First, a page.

Vicarious Kinks - S/M in the Socio-Legal Imaginary
Ummni Khan is an associate Professor in the Department of Law and Legal Studies at Carleton University.
Her new book entitled 'Vicarious Kinks - S/M in the Socio-Legal Imaginary' explores various aspects of Sado-Masochism in terms of its practices and impact on wider culture and the law.
Here, the author discusses the themes with Dr Raj Persaud
Professor Khan explores the position of S/M and other sexual
practices regarded as 'perverse' in the DSM - the Diagnostic and
Statistical Manual which in the USA defines mental disorders. Why
and when do certain sexual activities become signals of psychiatric
Her book ranges over topics such as the way S/M is portrayed
in popular culture such as best-selling fiction like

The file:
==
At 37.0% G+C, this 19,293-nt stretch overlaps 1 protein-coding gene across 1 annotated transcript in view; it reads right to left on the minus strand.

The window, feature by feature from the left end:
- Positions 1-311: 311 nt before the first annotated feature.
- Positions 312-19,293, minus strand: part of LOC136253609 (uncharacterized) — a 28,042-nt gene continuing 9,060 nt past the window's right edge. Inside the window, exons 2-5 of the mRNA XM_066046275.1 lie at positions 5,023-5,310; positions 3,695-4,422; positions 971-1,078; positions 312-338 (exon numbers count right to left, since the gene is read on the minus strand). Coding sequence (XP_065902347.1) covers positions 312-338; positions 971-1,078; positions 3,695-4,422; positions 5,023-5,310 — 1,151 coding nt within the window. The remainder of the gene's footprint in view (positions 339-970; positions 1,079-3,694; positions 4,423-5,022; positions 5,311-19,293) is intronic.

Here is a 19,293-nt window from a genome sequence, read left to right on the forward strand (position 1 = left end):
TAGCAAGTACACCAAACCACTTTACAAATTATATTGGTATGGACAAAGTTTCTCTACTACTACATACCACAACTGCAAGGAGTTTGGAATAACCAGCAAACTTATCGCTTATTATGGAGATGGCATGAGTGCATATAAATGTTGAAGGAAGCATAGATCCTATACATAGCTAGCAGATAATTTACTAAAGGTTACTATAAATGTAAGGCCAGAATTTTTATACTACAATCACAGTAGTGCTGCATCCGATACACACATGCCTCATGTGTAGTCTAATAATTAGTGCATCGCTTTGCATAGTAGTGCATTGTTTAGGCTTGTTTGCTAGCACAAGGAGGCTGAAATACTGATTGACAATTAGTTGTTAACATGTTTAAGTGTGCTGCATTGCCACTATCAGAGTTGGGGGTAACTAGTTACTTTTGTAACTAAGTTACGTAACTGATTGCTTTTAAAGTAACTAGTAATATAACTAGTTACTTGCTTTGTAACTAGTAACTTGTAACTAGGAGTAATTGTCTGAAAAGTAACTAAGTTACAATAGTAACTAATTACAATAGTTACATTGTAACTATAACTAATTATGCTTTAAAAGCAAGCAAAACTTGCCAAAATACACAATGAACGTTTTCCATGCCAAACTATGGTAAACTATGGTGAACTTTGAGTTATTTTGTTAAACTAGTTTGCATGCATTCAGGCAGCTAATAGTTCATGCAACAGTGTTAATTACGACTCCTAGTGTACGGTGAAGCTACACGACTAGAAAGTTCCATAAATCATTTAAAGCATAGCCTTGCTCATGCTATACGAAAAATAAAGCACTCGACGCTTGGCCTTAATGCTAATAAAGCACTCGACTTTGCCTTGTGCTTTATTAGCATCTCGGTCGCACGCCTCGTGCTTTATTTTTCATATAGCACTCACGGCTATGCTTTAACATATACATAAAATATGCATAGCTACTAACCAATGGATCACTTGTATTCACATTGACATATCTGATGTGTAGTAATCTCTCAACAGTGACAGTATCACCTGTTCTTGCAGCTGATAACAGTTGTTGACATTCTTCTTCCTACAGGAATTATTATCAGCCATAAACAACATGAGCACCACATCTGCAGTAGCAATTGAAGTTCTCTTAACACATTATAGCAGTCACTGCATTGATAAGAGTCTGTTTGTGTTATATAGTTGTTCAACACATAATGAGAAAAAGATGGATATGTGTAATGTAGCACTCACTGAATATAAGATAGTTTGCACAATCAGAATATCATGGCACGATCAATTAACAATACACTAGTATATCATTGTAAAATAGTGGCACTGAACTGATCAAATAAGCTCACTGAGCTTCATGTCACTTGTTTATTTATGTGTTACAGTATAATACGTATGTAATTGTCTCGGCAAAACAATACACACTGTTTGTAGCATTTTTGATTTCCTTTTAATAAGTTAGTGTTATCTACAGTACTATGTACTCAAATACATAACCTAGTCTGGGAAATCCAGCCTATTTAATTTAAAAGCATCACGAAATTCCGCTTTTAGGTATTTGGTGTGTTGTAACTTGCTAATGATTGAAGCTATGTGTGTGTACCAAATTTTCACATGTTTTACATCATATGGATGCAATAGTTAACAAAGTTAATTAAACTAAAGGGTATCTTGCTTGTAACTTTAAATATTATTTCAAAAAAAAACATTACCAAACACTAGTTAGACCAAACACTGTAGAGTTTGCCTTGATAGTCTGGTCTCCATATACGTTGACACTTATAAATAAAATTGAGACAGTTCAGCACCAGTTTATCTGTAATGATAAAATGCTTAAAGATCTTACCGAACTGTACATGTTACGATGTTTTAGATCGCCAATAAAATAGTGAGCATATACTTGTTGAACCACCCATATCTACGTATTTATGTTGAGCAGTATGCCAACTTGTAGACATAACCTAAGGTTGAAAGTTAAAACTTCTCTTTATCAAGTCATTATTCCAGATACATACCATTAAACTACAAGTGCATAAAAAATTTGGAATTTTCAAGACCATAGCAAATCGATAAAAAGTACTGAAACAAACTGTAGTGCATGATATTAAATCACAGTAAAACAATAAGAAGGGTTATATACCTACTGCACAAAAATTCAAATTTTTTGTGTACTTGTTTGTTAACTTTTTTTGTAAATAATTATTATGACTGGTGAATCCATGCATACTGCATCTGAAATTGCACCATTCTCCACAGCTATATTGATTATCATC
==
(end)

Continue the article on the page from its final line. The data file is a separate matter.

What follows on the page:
'Fifty-Shades of Grey'
and Hollywood block buster movies
like 'Basic Instinct'
and 'Nine and a half Weeks'
and also examines how and when S/M comes up against the law.
Fascinating topics investigated in the book include the 'sex wars'
when Feminists, who regarded S/M as anti-feminist, took on Lesbians
who were into S/M. The book is published by the University of
Toronto Press and is available
Who decides where “normal” stops and “perverse” begins? In
Vicarious Kinks, Ummni Khan looks at the mass of claims that film,
feminism, the human sciences, and law make about sadomasochism and
its practitioners, and the way those claims become the basis for
the legal regulation of sadomasochist pornography and practice.
Khan’s audacious proposal is that for film, feminism, law, and
science, the constant focus on taboo sexuality is a form of
“vicarious kink” itself.
Rather than attempt to establish the “truth” about
sadomasochism, Vicarious Kinks asks who decides that sadomasochism
is perverse, examining how various fields present their claims to
truth when it comes to sadomasochism. The first monograph by a new
scholar working at the juncture of law and sexuality, Vicarious
Kinks challenges the myth of law as an objective adjudicator of